Wittnauer makes watches, but in 1957 they went into the camera business. They didn't actually make cameras, they
distributed them. Most of Wittnauer's cameras were made by Braun in Germany. Wittnauer stuck their name
on the cameras.
They marketed about fifteen cameras betwen 1957 and 1959. After that it was back to the watch business.
While the Wittenette deserves the "crappy camera" label, it certainly is a pretty one.
The Wittenette takes 620 film but I was able to fit a trimmed 120 into the feed side after I took a little grinder
to the camera.
I'm not the worlds most accomplished photographer nor the most famous. But I bet I've used more camera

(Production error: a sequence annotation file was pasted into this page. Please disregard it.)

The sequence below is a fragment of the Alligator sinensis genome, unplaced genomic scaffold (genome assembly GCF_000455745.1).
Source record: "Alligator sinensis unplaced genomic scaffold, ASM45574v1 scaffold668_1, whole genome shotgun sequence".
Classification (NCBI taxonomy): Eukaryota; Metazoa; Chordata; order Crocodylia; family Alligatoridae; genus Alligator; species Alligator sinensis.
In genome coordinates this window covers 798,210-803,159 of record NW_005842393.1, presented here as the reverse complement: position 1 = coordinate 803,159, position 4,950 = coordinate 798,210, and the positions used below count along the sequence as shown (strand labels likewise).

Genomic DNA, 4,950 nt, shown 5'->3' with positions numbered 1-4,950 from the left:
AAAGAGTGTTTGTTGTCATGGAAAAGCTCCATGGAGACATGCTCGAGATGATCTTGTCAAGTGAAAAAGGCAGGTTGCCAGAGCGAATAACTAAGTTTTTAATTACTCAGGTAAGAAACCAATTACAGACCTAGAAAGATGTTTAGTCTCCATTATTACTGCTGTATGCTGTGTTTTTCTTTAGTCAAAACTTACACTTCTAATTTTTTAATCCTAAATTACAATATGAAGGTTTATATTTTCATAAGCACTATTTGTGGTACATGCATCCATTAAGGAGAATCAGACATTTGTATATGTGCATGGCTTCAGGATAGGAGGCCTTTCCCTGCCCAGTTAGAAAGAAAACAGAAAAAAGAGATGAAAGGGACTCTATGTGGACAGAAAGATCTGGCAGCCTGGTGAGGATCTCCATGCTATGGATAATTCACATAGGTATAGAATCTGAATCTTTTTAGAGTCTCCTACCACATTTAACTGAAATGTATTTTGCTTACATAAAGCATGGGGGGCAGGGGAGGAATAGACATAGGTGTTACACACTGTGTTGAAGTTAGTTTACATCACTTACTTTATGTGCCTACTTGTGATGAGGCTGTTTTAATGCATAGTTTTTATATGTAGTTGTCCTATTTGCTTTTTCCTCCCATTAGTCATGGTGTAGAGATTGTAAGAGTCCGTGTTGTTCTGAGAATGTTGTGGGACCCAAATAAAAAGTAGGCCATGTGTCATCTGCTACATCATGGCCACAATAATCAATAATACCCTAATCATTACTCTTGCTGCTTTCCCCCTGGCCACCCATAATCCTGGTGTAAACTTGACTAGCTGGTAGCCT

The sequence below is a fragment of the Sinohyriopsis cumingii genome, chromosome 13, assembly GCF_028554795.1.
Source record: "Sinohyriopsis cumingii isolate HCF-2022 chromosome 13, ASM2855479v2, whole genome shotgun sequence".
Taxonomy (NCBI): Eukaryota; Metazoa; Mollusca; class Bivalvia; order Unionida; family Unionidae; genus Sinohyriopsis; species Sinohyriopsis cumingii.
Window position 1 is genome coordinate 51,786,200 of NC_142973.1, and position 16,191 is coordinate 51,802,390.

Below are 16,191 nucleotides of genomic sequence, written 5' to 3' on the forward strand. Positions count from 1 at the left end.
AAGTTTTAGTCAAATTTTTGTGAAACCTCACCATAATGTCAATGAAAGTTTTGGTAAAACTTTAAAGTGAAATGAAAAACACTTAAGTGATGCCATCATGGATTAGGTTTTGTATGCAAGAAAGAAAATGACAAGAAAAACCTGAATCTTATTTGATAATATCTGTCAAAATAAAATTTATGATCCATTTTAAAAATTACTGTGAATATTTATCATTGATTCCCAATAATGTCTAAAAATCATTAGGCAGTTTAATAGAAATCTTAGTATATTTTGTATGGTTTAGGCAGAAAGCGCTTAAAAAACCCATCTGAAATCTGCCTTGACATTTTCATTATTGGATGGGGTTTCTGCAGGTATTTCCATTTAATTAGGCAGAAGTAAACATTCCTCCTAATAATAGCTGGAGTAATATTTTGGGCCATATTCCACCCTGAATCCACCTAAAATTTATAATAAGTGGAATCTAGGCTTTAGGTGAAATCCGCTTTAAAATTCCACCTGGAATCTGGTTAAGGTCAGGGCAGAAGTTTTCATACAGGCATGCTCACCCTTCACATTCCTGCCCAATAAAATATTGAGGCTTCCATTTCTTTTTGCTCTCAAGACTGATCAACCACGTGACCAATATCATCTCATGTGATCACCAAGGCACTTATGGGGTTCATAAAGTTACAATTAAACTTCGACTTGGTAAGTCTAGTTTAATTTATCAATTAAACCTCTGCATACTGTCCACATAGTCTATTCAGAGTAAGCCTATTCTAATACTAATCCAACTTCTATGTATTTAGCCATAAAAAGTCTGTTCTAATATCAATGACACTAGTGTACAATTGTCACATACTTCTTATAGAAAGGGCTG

models than anybody that ever lived.
- - -
The bowling ball moves at night.
The Wittenette has no "B" setting so I placed the camera on a counter top, leaned on it and tripped the shutter about ten times.
No need to worry about over exposure. I let reciprocity take over. I guess you could use that as sort of a "sunny sixteen" thing.
Remember this rhyme, all the time.
Don't worry 'bout over exposure.
And let reciprocity take over !
I took the interior photos for E.F.G. because she likes them. I'd rather photograph Sandra Bullock but I don't know her.
I took the camera outside for a while but all of the photos were motion blurred. Apparently the intricate shutter mechanism
in the Wittenette doesn't like cold weather. That's the price you pay for quirky quality. You know, like owning a touchy British
Arista EDU 100 in HC110 (H)